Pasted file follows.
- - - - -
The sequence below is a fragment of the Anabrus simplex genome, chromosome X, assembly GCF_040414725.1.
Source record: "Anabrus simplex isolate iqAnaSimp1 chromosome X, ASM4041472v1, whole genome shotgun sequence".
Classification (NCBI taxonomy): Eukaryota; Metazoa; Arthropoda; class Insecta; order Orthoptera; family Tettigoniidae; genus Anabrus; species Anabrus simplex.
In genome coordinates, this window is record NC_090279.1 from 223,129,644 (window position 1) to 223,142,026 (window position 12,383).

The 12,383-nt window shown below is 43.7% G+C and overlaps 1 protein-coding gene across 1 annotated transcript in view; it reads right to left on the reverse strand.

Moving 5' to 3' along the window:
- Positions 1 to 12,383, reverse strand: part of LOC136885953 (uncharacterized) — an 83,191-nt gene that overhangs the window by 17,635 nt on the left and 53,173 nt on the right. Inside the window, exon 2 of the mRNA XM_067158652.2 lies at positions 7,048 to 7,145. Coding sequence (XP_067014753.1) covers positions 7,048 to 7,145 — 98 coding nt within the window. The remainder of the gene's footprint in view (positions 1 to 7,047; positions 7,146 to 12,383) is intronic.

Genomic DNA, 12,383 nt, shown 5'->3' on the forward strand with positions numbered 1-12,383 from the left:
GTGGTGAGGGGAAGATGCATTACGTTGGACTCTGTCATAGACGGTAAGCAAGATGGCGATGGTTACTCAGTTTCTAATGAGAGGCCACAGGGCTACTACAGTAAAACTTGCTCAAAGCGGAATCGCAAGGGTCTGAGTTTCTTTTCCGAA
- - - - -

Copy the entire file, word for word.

The sequence below is a fragment of the Anabrus simplex genome, chromosome X, assembly GCF_040414725.1.
Source record: "Anabrus simplex isolate iqAnaSimp1 chromosome X, ASM4041472v1, whole genome shotgun sequence".
Classification (NCBI taxonomy): Eukaryota; Metazoa; Arthropoda; class Insecta; order Orthoptera; family Tettigoniidae; genus Anabrus; species Anabrus simplex.
In genome coordinates, this window is record NC_090279.1 from 223,129,644 (window position 1) to 223,142,026 (window position 12,383).

The 12,383-nt window shown below is 43.7% G+C and overlaps 1 protein-coding gene across 1 annotated transcript in view; it reads right to left on the reverse strand.

Moving 5' to 3' along the window:
- Positions 1 to 12,383, reverse strand: part of LOC136885953 (uncharacterized) — an 83,191-nt gene that overhangs the window by 17,635 nt on the left and 53,173 nt on the right. Inside the window, exon 2 of the mRNA XM_067158652.2 lies at positions 7,048 to 7,145. Coding sequence (XP_067014753.1) covers positions 7,048 to 7,145 — 98 coding nt within the window. The remainder of the gene's footprint in view (positions 1 to 7,047; positions 7,146 to 12,383) is intronic.

Genomic DNA, 12,383 nt, shown 5'->3' on the forward strand with positions numbered 1-12,383 from the left:
GTGGTGAGGGGAAGATGCATTACGTTGGACTCTGTCATAGACGGTAAGCAAGATGGCGATGGTTACTCAGTTTCTAATGAGAGGCCACAGGGCTACTACAGTAAAACTTGCTCAAAGCGGAATCGCAAGGGTCTGAGTTTCTTTTCCGAA